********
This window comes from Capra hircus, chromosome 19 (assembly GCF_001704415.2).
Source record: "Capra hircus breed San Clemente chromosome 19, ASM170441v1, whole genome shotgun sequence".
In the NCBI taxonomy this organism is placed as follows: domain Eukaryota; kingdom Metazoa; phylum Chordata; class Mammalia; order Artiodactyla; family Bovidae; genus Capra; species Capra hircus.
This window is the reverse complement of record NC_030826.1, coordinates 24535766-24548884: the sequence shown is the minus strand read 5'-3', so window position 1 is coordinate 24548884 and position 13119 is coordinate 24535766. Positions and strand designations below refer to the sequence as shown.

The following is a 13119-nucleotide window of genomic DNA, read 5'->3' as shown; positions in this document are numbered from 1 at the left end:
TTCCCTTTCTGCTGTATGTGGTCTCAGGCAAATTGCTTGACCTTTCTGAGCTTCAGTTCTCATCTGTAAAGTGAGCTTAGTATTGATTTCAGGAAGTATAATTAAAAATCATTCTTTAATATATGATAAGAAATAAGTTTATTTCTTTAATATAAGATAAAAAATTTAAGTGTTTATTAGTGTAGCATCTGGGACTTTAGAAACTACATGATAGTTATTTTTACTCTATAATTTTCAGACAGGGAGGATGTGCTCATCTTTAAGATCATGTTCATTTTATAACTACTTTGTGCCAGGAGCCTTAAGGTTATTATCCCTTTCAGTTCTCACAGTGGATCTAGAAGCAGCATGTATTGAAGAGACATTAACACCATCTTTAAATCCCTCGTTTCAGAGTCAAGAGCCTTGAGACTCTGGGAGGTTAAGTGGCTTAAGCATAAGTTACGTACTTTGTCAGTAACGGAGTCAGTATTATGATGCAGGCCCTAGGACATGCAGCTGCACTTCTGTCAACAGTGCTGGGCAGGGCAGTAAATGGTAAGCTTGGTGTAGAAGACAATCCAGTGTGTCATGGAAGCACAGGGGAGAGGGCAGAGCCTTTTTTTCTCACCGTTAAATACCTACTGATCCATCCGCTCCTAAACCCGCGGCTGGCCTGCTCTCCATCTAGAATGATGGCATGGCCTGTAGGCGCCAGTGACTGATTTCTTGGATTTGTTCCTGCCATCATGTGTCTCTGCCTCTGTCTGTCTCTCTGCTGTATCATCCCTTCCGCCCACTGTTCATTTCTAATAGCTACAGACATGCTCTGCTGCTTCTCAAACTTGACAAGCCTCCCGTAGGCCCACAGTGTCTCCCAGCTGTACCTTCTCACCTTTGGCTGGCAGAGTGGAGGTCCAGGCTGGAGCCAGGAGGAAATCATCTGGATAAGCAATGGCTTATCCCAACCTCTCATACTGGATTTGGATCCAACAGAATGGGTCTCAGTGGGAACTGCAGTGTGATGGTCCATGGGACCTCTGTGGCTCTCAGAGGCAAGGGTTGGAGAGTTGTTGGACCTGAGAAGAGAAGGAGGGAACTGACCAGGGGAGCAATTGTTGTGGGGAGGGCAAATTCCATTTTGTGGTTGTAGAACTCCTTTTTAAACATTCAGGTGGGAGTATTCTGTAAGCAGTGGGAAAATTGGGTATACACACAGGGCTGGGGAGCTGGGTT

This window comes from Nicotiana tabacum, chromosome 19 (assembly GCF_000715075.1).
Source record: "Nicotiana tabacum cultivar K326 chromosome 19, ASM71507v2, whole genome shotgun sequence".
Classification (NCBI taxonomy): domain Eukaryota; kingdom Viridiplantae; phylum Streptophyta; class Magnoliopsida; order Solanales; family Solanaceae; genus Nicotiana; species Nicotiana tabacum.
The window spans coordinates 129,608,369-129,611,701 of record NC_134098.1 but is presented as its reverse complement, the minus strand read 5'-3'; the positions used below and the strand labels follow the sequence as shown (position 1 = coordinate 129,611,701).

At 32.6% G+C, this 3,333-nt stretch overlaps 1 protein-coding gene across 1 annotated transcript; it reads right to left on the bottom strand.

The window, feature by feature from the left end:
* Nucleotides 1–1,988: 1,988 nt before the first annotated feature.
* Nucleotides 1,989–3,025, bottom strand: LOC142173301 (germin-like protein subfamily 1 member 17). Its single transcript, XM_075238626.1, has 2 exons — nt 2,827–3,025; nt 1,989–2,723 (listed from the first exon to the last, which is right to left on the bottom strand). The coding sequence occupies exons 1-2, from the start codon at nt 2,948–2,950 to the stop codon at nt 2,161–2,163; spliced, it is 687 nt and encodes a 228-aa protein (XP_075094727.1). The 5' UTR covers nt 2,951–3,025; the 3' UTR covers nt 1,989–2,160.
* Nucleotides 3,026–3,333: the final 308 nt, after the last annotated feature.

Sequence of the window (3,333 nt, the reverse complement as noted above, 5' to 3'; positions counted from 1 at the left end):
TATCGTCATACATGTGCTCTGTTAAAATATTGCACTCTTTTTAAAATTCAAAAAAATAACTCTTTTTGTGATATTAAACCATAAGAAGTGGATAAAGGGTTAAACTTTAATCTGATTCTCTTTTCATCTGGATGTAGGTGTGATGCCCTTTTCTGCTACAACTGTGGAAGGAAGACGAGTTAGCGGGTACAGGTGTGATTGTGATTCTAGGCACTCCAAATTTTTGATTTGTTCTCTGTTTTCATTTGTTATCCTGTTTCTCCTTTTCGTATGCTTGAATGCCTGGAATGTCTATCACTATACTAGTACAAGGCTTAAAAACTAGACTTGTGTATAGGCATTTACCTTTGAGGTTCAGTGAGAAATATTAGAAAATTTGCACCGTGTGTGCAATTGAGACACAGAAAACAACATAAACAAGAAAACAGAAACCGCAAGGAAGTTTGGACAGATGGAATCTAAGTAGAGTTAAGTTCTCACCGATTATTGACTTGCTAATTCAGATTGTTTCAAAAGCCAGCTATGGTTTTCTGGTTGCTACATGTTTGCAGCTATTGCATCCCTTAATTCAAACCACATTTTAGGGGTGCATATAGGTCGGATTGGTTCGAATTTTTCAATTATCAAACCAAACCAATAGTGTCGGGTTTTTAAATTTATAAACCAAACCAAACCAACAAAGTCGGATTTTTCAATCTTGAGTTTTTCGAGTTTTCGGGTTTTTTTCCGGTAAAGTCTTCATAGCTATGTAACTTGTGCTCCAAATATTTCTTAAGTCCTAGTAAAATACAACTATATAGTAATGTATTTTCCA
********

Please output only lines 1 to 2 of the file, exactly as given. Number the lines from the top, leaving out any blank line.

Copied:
This window comes from Capra hircus, chromosome 19 (assembly GCF_001704415.2).
Source record: "Capra hircus breed San Clemente chromosome 19, ASM170441v1, whole genome shotgun sequence".